Some of the world's most prominent human rights organizations are launching a formal campaign on Wednesday calling on President Barack Obama to pardon whistleblower Edward Snowden, a long-awaited effort that will coincide with the release of Oliver Stone's biopic, Snowden, according to reporting by Vice.
The campaign, organized by the American Civil Liberties Union (ACLU), Human Rights Watch (HRW), Amnesty International, and other groups, will include a mass signature drive and outreach to other influential voices to call on Obama to pardon the National Security Agency (NSA) whistleblower before he leaves office. And Snowden himself is set to speak by video link from Moscow at a press conference in New York on Wednesday.
Ben Wizner, one of Snowden's attorneys and director of ACLU's Speech, Privacy, and Technology project, told Vice he hopes the upcoming film will help kindle public good will toward him and further strengthen the case for clemency.
"I think Oliver will do more for Snowden in two hours than his lawyers have been able to do in three years," he said.
A pardon for the whistleblower means he could return to the U.S. from Russia, where he has lived under political asylum for the past three years since releasing classified NSA documents revealing the government's mass surveillance operations, prompting global outrage and forcing Snowden to flee. He still faces espionage charges at home.
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And with just four months to go until Obama leaves office, time is running out for Snowden's supporters, as the odds would get significantly longer under either a Hillary Clinton or Donald Trump administration; in fact, Trump's latest campaign hire, former CIA chief James Woolsey, previously said Snowden should be "hanged" for treason in the wake of the Paris attacks last November.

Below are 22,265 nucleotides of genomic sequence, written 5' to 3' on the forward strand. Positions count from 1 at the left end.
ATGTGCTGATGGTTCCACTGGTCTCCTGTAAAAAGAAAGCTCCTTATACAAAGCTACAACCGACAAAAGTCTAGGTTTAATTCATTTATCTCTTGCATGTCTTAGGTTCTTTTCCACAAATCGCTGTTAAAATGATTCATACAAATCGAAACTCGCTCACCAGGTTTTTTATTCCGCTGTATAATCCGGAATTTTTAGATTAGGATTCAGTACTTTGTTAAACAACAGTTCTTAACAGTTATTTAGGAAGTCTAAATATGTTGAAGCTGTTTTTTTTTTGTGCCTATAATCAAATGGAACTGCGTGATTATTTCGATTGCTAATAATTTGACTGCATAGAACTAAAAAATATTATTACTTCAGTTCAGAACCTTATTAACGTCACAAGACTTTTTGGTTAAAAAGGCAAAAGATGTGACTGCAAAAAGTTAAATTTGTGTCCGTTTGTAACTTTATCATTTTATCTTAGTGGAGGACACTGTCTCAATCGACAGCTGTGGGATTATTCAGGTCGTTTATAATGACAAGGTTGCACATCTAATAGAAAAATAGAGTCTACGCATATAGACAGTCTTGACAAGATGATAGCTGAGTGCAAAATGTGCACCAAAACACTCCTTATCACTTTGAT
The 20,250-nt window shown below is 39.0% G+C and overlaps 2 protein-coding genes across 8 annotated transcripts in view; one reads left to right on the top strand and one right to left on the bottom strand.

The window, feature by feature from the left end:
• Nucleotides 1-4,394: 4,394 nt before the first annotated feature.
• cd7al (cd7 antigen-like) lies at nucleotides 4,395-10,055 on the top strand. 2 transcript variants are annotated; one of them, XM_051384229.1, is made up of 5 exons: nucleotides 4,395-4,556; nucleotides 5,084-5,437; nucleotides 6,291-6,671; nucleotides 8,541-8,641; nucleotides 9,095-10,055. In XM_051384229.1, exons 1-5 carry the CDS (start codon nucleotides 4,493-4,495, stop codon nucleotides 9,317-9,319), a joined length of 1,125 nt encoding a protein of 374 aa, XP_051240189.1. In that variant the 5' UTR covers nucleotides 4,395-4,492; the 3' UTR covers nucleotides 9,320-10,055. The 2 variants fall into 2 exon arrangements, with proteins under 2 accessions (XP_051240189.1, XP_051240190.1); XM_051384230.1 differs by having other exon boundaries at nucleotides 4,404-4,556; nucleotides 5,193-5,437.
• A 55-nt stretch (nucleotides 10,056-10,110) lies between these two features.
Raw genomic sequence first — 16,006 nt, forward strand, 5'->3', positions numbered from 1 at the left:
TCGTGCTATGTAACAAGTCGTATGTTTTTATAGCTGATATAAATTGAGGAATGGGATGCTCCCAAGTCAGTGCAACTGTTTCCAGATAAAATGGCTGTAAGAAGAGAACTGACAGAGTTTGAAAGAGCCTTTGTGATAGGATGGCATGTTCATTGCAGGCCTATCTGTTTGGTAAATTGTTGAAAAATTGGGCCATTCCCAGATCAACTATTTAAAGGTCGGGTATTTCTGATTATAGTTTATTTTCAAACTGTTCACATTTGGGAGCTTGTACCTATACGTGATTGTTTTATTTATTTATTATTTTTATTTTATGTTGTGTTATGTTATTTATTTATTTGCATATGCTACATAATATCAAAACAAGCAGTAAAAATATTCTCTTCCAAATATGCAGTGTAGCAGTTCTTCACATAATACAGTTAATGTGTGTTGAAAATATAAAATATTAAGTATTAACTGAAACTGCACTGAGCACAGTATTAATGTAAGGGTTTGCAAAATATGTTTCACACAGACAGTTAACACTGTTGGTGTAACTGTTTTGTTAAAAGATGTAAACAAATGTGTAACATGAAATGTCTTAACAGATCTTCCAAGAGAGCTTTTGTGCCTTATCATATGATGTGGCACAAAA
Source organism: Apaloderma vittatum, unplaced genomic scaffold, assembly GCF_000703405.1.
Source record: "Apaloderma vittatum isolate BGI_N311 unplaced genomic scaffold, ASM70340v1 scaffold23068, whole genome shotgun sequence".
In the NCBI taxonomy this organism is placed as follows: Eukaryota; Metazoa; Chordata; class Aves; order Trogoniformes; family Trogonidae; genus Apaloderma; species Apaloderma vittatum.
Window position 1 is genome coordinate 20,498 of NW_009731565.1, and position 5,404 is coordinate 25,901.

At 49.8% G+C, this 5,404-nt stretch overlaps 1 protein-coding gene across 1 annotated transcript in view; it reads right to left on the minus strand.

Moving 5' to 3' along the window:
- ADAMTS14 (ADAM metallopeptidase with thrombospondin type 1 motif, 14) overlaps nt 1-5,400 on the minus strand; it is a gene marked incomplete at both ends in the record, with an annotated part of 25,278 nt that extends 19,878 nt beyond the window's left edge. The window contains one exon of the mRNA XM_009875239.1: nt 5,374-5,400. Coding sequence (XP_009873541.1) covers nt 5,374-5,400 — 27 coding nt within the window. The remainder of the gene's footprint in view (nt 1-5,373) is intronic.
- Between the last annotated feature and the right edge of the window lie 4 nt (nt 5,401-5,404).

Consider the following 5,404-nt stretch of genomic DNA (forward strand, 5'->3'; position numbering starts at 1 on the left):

Snowden himself spoke with Alan Rusbridger for the Financial Times this month in Moscow, discussing topics that ranged from his biopic, to the Panama Papers, to the Democratic National Committee (DNC) hack, to the impact of mass surveillance on geopolitics.
What's powerful about the film, he said, "is that it compresses years of reporting into two hours so it reaches a whole new audience who aren't wonks or, you know, people who aggressively follow policy.... that [means] the film can be a vehicle for democratizing information, and that's a beautiful irony for a film about an act that was intended to do the same thing."
As for what it might mean for the future: "We the public are at one of the last points that we will have to make a difference in how normalised the culture of mass surveillance becomes. And so anything that gets people talking about it, any little thing that gets people thinking about it that otherwise might not, I think is a net positive."
Snowden will be released on Friday, September 16, 2016.
Read more about the film and watch the trailer here.